Julie Carpineto and Kelly Washburn on Using a Creative Evaluation Project to Engage Youth

Greetings to the aea365 community.  We are Kelly Washburn and Julie Carpineto from The Institute for Community Health in Cambridge, MA.  We are the local evaluators of an urban high school-based teen pregnancy prevention program in Greater Boston. We would like to share an example of a creative evaluation project developed with this program.

Over 90 high students participated in a three-series collage evaluation project. This resource was developed in collaboration with our program partners, who wanted to find new and creative ways to involve youth in their program evaluation.

Lesson Learned: Drawing from the principles of Photovoice and other arts-based evaluation techniques; we aimed to engage participants in a discussion of a major theme addressed in the program, healthy relationships. We collaborated with the program coordinator to come up with the evaluation question. “What does a healthy relationship look like to you?  This question was chosen for a couple of reasons: the first being the timing of the evaluation with the alignment of the program sessions. Students had recently completed a series of classroom sessions focused on healthy and unhealthy relationships, and we were interested in understanding how those sessions shaped their vision of healthy relationships. Furthermore, data from focus groups conducted in previous years revealed that the relationship sessions were those that stuck out to students as having had the most impact on them personally.  By asking this question, we were able to gain a more in-depth understanding of students’ opinions about this topic.

Students were asked to individually respond to this question by pulling images from magazines. They were then led in a large group discussion about why they chose their images.  Looking at their chosen images, students were asked to reflect on their thoughts, feelings, perceptions and experiences of relationships.

Students were then asked to work in small groups to attach their images to form a larger collective collage poster.

These posters are visual representations of the student’s responses to this question.

Washburn 1 Washburn 2












The final phase of this project will include individual interviews with participating students to gather additional information about the process and their experience as program participants.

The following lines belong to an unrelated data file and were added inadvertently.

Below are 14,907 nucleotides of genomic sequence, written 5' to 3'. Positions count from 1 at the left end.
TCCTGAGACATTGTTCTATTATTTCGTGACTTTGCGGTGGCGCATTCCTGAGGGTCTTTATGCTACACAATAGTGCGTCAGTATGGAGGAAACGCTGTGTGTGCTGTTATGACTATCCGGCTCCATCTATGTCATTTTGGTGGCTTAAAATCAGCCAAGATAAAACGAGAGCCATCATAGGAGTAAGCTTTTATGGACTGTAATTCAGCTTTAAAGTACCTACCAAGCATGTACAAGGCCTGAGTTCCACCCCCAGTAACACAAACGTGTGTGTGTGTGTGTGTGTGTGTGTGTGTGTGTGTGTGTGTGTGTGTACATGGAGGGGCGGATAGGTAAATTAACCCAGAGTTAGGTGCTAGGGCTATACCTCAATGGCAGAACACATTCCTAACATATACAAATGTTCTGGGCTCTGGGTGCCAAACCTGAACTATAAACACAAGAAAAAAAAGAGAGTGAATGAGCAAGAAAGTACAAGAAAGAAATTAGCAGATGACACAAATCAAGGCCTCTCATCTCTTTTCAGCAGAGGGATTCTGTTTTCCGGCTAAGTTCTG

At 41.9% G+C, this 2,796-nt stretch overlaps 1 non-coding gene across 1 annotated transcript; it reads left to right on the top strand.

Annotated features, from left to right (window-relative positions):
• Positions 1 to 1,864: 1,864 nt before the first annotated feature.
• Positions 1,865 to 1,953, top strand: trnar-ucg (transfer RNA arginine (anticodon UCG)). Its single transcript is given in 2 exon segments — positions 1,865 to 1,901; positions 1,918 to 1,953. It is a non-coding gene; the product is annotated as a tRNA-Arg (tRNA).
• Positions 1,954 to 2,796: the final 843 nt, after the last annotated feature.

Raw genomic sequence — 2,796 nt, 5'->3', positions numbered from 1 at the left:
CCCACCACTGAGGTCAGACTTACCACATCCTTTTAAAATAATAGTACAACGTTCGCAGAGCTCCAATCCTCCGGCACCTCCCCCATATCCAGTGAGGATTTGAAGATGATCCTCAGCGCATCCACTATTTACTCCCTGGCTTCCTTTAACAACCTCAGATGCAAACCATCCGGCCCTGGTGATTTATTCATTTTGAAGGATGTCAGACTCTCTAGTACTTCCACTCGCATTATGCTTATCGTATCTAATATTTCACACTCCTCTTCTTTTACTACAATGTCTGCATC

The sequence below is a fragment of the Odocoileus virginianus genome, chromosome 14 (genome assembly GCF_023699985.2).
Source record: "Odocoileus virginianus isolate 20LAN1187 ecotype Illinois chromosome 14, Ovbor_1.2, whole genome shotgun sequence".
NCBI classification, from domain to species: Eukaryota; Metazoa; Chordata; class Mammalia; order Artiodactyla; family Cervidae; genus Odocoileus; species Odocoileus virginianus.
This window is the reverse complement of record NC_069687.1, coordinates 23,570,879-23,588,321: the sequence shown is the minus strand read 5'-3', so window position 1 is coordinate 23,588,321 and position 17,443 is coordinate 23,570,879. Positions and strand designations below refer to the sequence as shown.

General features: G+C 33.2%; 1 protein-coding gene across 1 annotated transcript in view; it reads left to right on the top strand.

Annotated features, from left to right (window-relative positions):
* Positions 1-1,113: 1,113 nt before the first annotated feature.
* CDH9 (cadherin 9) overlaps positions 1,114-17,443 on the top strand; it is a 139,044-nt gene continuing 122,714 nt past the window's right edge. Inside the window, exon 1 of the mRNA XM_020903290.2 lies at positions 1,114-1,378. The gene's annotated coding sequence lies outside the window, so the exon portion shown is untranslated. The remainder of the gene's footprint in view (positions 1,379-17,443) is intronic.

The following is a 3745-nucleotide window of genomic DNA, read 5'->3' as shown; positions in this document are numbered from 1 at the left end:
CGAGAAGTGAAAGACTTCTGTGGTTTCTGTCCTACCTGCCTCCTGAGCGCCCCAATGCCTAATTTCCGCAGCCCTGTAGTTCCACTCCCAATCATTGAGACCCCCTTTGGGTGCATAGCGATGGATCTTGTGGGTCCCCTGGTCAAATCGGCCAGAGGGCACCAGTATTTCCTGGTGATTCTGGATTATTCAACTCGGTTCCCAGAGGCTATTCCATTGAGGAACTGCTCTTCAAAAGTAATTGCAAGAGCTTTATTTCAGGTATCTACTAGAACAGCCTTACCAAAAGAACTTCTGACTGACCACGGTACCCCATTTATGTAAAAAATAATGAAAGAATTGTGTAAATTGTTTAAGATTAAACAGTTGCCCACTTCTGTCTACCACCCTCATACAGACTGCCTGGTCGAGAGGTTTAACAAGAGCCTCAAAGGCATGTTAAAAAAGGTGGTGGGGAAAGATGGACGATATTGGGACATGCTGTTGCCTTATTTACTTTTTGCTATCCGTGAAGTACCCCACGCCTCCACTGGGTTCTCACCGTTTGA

Lessons Learned:  

  • Magazine selection should be a part of initial planning.
  • Chose a diverse range of magazines. Make sure your selection of images is representative of your population!

Hot Tip:

  • This project can be done with a small budget, limited time and with almost any participant population.
  • This project is a fun and creative way to engage young people in evaluation.

Cool Trick: If available, take notes from the large discussion on a large white board. This serves as another visual representation and can help students develop their collages.

Washburn 3

Do you have questions, concerns, kudos, or content to extend this aea365 contribution? Please add them in the comments section for this post on the aea365 webpage so that we may enrich our community of practice. Would you like to submit an aea365 Tip? Please send a note of interest to aea365@eval.org . aea365 is sponsored by the American Evaluation Association and provides a Tip-a-Day by and for evaluators.


2 thoughts on “Julie Carpineto and Kelly Washburn on Using a Creative Evaluation Project to Engage Youth”

  1. I was very interested in this approach to evaluation and would like to know more about the analysis process. Was a rubric created to assess the collages? Did you video the discussions? What were your measures for success? Thank you for any information on this stage of the evaluation.
    Lynn Baum

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